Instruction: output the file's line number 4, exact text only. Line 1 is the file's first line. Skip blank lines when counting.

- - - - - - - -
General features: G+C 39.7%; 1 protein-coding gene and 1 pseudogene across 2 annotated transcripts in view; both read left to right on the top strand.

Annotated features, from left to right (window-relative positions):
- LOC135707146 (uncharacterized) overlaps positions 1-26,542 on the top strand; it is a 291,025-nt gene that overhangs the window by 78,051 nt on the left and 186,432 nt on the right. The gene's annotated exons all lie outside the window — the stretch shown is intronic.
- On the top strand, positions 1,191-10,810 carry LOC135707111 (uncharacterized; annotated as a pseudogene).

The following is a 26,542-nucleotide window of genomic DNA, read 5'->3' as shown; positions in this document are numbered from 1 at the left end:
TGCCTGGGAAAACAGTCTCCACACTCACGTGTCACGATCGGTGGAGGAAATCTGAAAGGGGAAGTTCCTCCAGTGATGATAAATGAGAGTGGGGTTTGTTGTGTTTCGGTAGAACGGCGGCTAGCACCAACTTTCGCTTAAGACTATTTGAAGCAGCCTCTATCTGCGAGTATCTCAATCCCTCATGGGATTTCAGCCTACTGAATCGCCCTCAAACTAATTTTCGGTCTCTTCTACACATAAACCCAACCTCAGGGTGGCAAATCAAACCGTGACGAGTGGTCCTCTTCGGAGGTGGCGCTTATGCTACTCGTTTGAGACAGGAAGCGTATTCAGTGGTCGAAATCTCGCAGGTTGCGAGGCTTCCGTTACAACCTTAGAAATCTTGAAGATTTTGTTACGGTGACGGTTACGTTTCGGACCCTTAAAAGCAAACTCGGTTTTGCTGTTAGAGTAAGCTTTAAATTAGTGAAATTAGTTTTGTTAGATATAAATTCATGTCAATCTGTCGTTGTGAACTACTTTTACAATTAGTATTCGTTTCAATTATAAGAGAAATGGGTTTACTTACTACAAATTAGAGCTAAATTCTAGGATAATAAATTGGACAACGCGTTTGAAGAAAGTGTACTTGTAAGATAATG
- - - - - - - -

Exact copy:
- On the top strand, positions 1,191-10,810 carry LOC135707111 (uncharacterized; annotated as a pseudogene).